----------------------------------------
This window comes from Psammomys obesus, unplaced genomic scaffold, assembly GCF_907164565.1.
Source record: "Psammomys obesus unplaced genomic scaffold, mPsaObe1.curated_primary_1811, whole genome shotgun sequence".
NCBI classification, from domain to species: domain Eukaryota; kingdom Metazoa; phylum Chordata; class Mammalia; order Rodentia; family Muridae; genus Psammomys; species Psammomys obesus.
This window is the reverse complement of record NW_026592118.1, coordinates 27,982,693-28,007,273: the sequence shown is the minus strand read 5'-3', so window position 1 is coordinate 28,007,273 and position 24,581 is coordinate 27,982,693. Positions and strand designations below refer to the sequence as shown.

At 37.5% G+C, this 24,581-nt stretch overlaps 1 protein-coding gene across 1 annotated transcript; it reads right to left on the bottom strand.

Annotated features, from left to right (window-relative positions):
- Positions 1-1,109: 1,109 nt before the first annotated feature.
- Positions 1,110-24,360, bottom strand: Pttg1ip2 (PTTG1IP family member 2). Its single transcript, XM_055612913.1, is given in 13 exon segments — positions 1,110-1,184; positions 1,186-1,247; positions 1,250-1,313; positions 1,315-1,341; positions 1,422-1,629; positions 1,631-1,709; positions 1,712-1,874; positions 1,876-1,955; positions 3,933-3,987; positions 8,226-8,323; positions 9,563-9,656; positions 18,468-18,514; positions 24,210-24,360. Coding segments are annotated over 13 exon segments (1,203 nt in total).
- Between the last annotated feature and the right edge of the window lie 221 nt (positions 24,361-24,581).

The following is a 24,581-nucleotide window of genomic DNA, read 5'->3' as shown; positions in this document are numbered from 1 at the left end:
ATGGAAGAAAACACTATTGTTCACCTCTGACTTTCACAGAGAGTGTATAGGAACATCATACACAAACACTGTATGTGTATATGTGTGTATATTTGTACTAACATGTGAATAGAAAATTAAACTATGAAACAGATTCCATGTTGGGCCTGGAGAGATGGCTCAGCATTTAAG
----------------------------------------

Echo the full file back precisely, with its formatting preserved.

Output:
This window comes from Psammomys obesus, unplaced genomic scaffold, assembly GCF_907164565.1.
Source record: "Psammomys obesus unplaced genomic scaffold, mPsaObe1.curated_primary_1811, whole genome shotgun sequence".
NCBI classification, from domain to species: domain Eukaryota; kingdom Metazoa; phylum Chordata; class Mammalia; order Rodentia; family Muridae; genus Psammomys; species Psammomys obesus.
This window is the reverse complement of record NW_026592118.1, coordinates 27,982,693-28,007,273: the sequence shown is the minus strand read 5'-3', so window position 1 is coordinate 28,007,273 and position 24,581 is coordinate 27,982,693. Positions and strand designations below refer to the sequence as shown.

At 37.5% G+C, this 24,581-nt stretch overlaps 1 protein-coding gene across 1 annotated transcript; it reads right to left on the bottom strand.

Annotated features, from left to right (window-relative positions):
- Positions 1-1,109: 1,109 nt before the first annotated feature.
- Positions 1,110-24,360, bottom strand: Pttg1ip2 (PTTG1IP family member 2). Its single transcript, XM_055612913.1, is given in 13 exon segments — positions 1,110-1,184; positions 1,186-1,247; positions 1,250-1,313; positions 1,315-1,341; positions 1,422-1,629; positions 1,631-1,709; positions 1,712-1,874; positions 1,876-1,955; positions 3,933-3,987; positions 8,226-8,323; positions 9,563-9,656; positions 18,468-18,514; positions 24,210-24,360. Coding segments are annotated over 13 exon segments (1,203 nt in total).
- Between the last annotated feature and the right edge of the window lie 221 nt (positions 24,361-24,581).

The following is a 24,581-nucleotide window of genomic DNA, read 5'->3' as shown; positions in this document are numbered from 1 at the left end:
ATGGAAGAAAACACTATTGTTCACCTCTGACTTTCACAGAGAGTGTATAGGAACATCATACACAAACACTGTATGTGTATATGTGTGTATATTTGTACTAACATGTGAATAGAAAATTAAACTATGAAACAGATTCCATGTTGGGCCTGGAGAGATGGCTCAGCATTTAAG